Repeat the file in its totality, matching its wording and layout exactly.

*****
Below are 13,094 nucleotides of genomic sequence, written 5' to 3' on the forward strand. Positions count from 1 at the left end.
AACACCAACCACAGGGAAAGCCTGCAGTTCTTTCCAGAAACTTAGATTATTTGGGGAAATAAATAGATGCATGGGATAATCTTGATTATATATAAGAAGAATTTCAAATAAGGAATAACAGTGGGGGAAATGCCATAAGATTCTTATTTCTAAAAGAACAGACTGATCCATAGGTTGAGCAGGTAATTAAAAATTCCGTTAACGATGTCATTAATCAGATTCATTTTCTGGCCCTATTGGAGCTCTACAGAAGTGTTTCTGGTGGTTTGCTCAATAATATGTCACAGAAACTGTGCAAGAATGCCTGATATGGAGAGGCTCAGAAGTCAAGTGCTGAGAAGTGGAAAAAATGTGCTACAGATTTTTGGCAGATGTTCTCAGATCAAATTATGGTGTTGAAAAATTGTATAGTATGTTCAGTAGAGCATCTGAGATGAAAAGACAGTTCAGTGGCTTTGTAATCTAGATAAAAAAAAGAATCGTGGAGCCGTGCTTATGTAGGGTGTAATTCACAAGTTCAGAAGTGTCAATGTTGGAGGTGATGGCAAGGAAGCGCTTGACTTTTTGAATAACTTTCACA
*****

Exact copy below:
Below are 13,094 nucleotides of genomic sequence, written 5' to 3' on the forward strand. Positions count from 1 at the left end.
AACACCAACCACAGGGAAAGCCTGCAGTTCTTTCCAGAAACTTAGATTATTTGGGGAAATAAATAGATGCATGGGATAATCTTGATTATATATAAGAAGAATTTCAAATAAGGAATAACAGTGGGGGAAATGCCATAAGATTCTTATTTCTAAAAGAACAGACTGATCCATAGGTTGAGCAGGTAATTAAAAATTCCGTTAACGATGTCATTAATCAGATTCATTTTCTGGCCCTATTGGAGCTCTACAGAAGTGTTTCTGGTGGTTTGCTCAATAATATGTCACAGAAACTGTGCAAGAATGCCTGATATGGAGAGGCTCAGAAGTCAAGTGCTGAGAAGTGGAAAAAATGTGCTACAGATTTTTGGCAGATGTTCTCAGATCAAATTATGGTGTTGAAAAATTGTATAGTATGTTCAGTAGAGCATCTGAGATGAAAAGACAGTTCAGTGGCTTTGTAATCTAGATAAAAAAAAGAATCGTGGAGCCGTGCTTATGTAGGGTGTAATTCACAAGTTCAGAAGTGTCAATGTTGGAGGTGATGGCAAGGAAGCGCTTGACTTTTTGAATAACTTTCACA